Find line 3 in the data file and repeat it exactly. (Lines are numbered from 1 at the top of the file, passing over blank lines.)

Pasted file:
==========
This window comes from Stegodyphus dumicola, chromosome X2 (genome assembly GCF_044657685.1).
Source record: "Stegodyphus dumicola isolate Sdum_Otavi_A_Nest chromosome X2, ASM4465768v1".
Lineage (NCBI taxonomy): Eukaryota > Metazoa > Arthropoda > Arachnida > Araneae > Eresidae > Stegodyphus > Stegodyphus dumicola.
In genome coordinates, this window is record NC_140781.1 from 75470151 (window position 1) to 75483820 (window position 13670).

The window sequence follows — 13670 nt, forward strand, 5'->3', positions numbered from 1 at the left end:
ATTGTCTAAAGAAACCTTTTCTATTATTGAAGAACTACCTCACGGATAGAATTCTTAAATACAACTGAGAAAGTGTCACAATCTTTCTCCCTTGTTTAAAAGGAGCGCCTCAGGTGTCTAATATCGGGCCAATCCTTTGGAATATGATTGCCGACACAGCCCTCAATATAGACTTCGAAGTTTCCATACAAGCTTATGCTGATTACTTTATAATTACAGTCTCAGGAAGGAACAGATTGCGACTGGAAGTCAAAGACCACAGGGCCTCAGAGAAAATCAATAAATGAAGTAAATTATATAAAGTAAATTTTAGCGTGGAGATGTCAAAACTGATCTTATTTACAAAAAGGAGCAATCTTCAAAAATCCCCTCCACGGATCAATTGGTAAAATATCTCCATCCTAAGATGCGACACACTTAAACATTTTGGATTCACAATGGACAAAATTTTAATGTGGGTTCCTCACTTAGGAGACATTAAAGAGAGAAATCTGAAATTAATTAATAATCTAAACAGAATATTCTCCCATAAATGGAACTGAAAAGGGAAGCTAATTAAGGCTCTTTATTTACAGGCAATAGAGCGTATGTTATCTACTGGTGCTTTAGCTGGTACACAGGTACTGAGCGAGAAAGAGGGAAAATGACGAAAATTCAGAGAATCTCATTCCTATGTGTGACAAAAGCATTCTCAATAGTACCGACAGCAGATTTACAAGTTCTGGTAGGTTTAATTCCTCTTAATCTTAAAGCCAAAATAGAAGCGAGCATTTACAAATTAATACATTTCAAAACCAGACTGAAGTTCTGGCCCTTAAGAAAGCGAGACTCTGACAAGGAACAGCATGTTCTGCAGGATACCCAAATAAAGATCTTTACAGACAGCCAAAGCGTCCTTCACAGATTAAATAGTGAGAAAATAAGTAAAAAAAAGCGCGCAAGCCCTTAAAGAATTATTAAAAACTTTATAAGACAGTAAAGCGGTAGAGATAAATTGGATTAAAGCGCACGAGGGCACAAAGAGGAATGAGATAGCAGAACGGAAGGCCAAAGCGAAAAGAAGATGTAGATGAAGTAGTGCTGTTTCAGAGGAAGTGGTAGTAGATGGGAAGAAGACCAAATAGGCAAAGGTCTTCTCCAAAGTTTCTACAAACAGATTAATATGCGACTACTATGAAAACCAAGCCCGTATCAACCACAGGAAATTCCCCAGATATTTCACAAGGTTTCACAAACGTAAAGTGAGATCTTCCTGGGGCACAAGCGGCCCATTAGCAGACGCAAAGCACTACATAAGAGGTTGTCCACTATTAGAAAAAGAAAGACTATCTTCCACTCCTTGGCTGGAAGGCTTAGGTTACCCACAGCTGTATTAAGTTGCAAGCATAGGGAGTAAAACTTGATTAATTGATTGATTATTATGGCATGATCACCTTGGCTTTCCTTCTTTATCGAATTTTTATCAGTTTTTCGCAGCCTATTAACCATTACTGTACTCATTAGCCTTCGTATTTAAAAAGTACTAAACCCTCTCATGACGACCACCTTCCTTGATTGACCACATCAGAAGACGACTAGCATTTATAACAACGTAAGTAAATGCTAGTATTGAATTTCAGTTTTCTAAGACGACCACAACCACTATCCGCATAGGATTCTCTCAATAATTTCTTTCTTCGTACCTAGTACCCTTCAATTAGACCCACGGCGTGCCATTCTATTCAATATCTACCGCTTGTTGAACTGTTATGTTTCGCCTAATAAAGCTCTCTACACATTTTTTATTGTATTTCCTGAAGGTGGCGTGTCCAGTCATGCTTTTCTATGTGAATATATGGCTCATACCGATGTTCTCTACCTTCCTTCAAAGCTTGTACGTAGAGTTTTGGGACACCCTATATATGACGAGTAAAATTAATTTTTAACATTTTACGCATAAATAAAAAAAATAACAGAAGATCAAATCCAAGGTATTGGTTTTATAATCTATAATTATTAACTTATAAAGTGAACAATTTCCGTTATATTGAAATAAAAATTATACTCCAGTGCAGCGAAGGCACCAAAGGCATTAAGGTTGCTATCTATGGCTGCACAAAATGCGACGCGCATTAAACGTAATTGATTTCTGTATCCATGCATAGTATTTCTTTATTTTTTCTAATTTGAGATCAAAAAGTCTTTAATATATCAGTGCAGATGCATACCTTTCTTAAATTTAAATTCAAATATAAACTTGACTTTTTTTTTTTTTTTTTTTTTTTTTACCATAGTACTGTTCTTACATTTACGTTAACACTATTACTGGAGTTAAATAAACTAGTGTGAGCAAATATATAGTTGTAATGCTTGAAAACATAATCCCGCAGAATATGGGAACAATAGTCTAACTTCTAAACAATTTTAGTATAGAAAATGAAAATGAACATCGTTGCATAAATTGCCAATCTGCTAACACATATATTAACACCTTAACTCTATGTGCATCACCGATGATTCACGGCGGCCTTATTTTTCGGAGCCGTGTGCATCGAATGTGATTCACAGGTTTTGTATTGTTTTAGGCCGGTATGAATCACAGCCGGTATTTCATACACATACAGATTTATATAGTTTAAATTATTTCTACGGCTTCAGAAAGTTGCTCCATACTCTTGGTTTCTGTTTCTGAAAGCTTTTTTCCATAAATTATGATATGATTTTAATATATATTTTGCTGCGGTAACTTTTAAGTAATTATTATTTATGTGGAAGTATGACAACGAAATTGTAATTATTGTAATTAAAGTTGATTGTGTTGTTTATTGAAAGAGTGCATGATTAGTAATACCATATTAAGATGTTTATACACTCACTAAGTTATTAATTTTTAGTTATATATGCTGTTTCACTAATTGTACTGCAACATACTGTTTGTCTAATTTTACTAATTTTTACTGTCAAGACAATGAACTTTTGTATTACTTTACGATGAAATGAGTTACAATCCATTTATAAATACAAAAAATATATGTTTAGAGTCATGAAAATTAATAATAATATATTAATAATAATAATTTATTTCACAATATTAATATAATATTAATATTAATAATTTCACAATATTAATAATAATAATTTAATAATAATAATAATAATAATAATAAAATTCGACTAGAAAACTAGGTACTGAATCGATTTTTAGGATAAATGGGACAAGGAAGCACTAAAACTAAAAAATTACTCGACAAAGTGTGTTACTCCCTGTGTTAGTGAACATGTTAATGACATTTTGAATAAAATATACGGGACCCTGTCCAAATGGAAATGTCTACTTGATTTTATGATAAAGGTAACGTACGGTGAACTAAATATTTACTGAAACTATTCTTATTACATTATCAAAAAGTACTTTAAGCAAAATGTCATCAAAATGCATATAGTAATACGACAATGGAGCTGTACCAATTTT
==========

Lineage (NCBI taxonomy): Eukaryota > Metazoa > Arthropoda > Arachnida > Araneae > Eresidae > Stegodyphus > Stegodyphus dumicola.